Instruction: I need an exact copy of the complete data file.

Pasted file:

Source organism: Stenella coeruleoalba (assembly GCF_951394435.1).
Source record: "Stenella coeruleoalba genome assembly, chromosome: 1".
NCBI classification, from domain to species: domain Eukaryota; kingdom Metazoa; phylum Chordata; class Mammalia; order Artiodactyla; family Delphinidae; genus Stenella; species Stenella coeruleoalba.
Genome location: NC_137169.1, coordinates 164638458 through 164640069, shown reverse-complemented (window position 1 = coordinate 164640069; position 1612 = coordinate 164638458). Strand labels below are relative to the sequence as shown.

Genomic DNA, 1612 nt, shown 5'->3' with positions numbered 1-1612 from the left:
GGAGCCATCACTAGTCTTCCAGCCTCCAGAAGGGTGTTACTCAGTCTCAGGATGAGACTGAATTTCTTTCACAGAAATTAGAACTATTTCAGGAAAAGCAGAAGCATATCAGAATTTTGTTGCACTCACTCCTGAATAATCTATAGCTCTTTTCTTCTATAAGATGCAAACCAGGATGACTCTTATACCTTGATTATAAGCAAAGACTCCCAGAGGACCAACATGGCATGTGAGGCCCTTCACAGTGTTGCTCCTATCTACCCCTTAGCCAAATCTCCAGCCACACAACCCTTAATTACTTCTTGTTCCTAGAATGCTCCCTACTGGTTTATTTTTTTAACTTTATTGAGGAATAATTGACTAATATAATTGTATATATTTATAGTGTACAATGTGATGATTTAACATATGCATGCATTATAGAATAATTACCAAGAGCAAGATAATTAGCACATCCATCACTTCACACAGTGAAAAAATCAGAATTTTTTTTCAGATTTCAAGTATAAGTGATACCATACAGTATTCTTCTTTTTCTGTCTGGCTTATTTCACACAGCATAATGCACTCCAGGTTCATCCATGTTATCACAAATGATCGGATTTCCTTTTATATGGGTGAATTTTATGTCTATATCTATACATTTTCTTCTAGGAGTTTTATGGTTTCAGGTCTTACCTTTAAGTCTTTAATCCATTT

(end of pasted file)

Source organism: Stenella coeruleoalba (assembly GCF_951394435.1).
Source record: "Stenella coeruleoalba genome assembly, chromosome: 1".
NCBI classification, from domain to species: domain Eukaryota; kingdom Metazoa; phylum Chordata; class Mammalia; order Artiodactyla; family Delphinidae; genus Stenella; species Stenella coeruleoalba.
Genome location: NC_137169.1, coordinates 164638458 through 164640069, shown reverse-complemented (window position 1 = coordinate 164640069; position 1612 = coordinate 164638458). Strand labels below are relative to the sequence as shown.

Genomic DNA, 1612 nt, shown 5'->3' with positions numbered 1-1612 from the left:
GGAGCCATCACTAGTCTTCCAGCCTCCAGAAGGGTGTTACTCAGTCTCAGGATGAGACTGAATTTCTTTCACAGAAATTAGAACTATTTCAGGAAAAGCAGAAGCATATCAGAATTTTGTTGCACTCACTCCTGAATAATCTATAGCTCTTTTCTTCTATAAGATGCAAACCAGGATGACTCTTATACCTTGATTATAAGCAAAGACTCCCAGAGGACCAACATGGCATGTGAGGCCCTTCACAGTGTTGCTCCTATCTACCCCTTAGCCAAATCTCCAGCCACACAACCCTTAATTACTTCTTGTTCCTAGAATGCTCCCTACTGGTTTATTTTTTTAACTTTATTGAGGAATAATTGACTAATATAATTGTATATATTTATAGTGTACAATGTGATGATTTAACATATGCATGCATTATAGAATAATTACCAAGAGCAAGATAATTAGCACATCCATCACTTCACACAGTGAAAAAATCAGAATTTTTTTTCAGATTTCAAGTATAAGTGATACCATACAGTATTCTTCTTTTTCTGTCTGGCTTATTTCACACAGCATAATGCACTCCAGGTTCATCCATGTTATCACAAATGATCGGATTTCCTTTTATATGGGTGAATTTTATGTCTATATCTATACATTTTCTTCTAGGAGTTTTATGGTTTCAGGTCTTACCTTTAAGTCTTTAATCCATTT